Despite loving the occasional snow-covered trail ride (actually it’s the only way to love anything snow covered), recent chilly temperatures have me reminiscing about warmer adventures – specifically my trip to my second favourite destination in Florida: Amelia Island. Two summers ago my journey there turned out to be more horsey-themed than anticipated, and not only because this is the only place in Florida where you can ride on the beach.
Amelia Island is the Florida of days gone by – summer homes along the shore, beaches lined with boardwalks and independent restaurants serving up locally-caught grilled shrimp, seafood chowder and fish tacos you take outside and eat at picnic tables under a canopy. This narrow island, 18-miles (29km) long and three miles (4.8km) wide, is in the northern part of Florida, just south of Georgia and a one-half hour drive from the Jacksonville International Airport.
It’s not the kind of place I thought I’d have three different equine experiences.
I stayed at the island’s flagship property – known as the Island’s Castle – the Fairbanks House, a short walk from downtown Center Street and the marina. Here, the stately opulence of the building’s physical presence blends with the pistol personality of Inn Keeper Theresa Hamilton to create an experience that’s part down home charm and part upscale antique posh. A hospitality professional by nature, Theresa will book dinner and activity reservations for you, and it’s because of her I ended up in a carriage ride through town, and a boat tour past wild horses.
First: The Carriage Ride. It’s not like the questionable operations of large cities where horse work under unreasonable conditions. There aren’t many companies offering this service, so competition is not fierce and the horses are family members. Book a ride with Amelia Island Carriages and you get either Boomer or All That Jazz, two carriage horses owned by Cyndi Myer an island resident who takes visitors on regular and pre-booked tours of downtown Fernandina Beach’s historic Victorian properties.
Boomer is a fixture in town, and a kids’ book about him graces the display windows of many stores. Myer regales passengers with stories about founding families, nuns dedicated to nursing fever victims, and houses with carousel horse-adorned porches that have inspired their own tall tales. All the while, she drops the reigns and simply voice-commands her well-trained draft horse through the streets. She jokes that either horse follow its own route, with the occasional ‘ho’ and ‘walk on‘ as guidance, and she alters her commentary according to their choice of turn. (Actually, I’m not sure that was a joke.)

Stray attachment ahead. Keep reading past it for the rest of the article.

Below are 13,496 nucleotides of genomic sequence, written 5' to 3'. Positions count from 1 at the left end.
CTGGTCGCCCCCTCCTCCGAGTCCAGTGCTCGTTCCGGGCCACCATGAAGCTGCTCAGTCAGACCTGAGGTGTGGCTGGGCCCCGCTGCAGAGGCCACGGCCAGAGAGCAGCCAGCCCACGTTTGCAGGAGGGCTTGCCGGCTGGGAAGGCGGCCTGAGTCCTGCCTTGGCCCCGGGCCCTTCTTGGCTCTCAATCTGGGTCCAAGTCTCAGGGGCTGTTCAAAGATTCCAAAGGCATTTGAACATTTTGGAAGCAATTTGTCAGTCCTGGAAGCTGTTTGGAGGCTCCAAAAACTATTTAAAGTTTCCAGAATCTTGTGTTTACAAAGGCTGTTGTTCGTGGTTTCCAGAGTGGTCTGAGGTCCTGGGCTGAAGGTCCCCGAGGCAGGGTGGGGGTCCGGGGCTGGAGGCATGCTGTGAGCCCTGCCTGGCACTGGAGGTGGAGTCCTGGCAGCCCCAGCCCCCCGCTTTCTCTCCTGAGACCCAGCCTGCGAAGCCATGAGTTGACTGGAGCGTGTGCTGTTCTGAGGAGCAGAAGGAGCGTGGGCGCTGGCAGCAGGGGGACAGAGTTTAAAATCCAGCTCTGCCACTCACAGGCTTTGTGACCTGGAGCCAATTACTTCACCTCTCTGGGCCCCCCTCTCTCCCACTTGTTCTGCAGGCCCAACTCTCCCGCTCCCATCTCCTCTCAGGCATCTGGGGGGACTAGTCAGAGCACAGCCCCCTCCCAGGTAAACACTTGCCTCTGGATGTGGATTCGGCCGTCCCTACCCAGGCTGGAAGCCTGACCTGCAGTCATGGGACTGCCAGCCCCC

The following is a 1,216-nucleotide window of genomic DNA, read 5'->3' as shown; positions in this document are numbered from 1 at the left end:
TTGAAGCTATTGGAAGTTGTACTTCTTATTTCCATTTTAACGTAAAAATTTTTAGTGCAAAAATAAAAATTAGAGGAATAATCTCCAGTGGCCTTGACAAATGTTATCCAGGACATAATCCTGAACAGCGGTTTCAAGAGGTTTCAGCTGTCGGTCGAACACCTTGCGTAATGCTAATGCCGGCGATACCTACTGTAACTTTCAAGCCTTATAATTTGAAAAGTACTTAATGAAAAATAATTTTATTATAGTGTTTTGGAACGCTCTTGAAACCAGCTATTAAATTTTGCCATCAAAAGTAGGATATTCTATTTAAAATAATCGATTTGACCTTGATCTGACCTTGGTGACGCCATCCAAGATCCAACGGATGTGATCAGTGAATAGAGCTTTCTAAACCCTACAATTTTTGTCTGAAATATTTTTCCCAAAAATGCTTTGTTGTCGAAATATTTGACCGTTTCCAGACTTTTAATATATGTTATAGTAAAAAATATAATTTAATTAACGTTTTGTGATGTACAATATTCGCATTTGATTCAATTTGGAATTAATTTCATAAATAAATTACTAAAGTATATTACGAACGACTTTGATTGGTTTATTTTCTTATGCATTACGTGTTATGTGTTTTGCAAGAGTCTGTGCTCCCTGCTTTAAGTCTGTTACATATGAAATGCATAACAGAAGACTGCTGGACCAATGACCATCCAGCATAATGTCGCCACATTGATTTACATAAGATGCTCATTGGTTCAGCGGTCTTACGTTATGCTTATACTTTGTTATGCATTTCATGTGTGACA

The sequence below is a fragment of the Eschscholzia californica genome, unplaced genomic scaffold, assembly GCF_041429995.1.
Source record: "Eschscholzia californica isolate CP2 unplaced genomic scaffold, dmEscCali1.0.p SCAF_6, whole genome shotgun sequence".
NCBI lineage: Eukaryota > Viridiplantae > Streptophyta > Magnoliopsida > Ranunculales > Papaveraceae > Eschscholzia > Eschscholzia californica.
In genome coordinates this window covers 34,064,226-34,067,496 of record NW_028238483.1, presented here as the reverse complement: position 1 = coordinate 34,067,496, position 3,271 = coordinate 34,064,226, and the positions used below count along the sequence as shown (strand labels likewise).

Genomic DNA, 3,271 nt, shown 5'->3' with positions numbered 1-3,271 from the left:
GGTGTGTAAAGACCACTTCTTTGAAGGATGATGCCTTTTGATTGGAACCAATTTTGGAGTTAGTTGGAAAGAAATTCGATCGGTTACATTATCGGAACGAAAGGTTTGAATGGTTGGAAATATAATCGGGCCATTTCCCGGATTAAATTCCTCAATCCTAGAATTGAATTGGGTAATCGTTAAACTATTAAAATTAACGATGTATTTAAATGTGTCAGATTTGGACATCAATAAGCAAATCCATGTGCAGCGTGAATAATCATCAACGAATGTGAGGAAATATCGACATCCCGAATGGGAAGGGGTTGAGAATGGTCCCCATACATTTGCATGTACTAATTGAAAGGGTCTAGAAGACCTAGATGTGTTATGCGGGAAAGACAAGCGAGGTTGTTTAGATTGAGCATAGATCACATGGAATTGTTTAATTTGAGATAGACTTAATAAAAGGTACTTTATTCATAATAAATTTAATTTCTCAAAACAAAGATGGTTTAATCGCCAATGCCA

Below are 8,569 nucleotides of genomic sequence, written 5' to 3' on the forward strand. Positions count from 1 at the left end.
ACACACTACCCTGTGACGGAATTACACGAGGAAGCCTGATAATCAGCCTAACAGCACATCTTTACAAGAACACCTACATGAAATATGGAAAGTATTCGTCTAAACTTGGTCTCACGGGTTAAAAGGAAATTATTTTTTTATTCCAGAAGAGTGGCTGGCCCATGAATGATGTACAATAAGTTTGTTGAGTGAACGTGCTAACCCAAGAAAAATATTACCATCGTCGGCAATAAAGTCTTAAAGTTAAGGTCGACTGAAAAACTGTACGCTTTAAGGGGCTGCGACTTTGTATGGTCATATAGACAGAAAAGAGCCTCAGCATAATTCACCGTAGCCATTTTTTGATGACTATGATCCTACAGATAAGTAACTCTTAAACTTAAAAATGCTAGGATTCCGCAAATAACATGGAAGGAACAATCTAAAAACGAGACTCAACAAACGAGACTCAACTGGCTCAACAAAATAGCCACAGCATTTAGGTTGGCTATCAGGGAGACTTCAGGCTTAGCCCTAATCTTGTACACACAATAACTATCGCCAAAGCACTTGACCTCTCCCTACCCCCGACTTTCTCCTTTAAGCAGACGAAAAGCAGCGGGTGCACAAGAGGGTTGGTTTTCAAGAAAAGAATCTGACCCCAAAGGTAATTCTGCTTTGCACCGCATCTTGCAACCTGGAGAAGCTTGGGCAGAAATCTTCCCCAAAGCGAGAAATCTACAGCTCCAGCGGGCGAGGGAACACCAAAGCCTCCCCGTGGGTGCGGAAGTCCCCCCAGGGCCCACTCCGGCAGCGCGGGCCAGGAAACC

Second: The Wild Horses. The not to miss two-and-a-half hour boat tour by Amelia River Cruise & Charters led by the quirky Captain Pajama Dave takes participants along the island’s shores then passed Cumberland Island in Georgia that’s 90 percent protected park land and home to herds of majestic wild horses, whose ancestors were left behind by missionaries a century ago.
Their exact lineage is debated but these are likely descendents of horses belonging to 18th century English settlers. The equine then mixed with Tennessee Walkers, Paso Finos and Arabians in the late 1800s. Like pockets of wild horse colonies in North America, theirs is a story of survival, reverted instinct and a fearless avoidance of humans, whom they tolerate but don’t yield to. (See my previous post here).
But it’s the beaches that attract most people – including me – because what is Florida without sun, sand and shoreline? Amelia Island has the later in abundance: 13 miles (21km) of beaches attract families, couples, and multi-generational travelers throughout the day thanks to available change rooms, gazebos, boardwalks, and beachside restaurants.
But here’s the big draw (for me anyway): this is the only area in Florida that allows horseback riding on the sand. Three stables offer this service, most trailering horses to Peter’s Point Beach, including the family owned Stay’ N Country Ranch.
Third: The Beach Ride. You meet the trailer in the parking lot and there’s more than one operator who offers rides, so check who you’re signed in with. I met my guide and horse about 30 minutes before the ride started, and turned out it was just her and I heading out this morning.
One-hour rides usually begin at 11 am and must be booked in advance. Depending on the company, the rides are generally slow walks or trots for beginners mostly in the sand, but the horses are equally comfortable with the waves dancing around their hooves at the water’s edge.
I, however, wasn’t so steady. The ebb and flow of the water left me with a slightly dizzy feeling (I get dizzy easily) and I had to focus instead on the horizon in front of us, sort of negating the experience of a water ride. However, sand is great for horse hooves so there’s no stumbling; it’s easier than arena riding.
No helmets are provided, but I was riding the owner’s champion competitive roping horse that apparently doubles as a steady and trusted trail horse. The easy trot (because there were only two of us) was a calm – this straight line ride was more about the view and the salt air blowing through our hair like some kind of film set adventure … before turning around and experiencing the whole thing from the other direction, waves still rocking underfoot.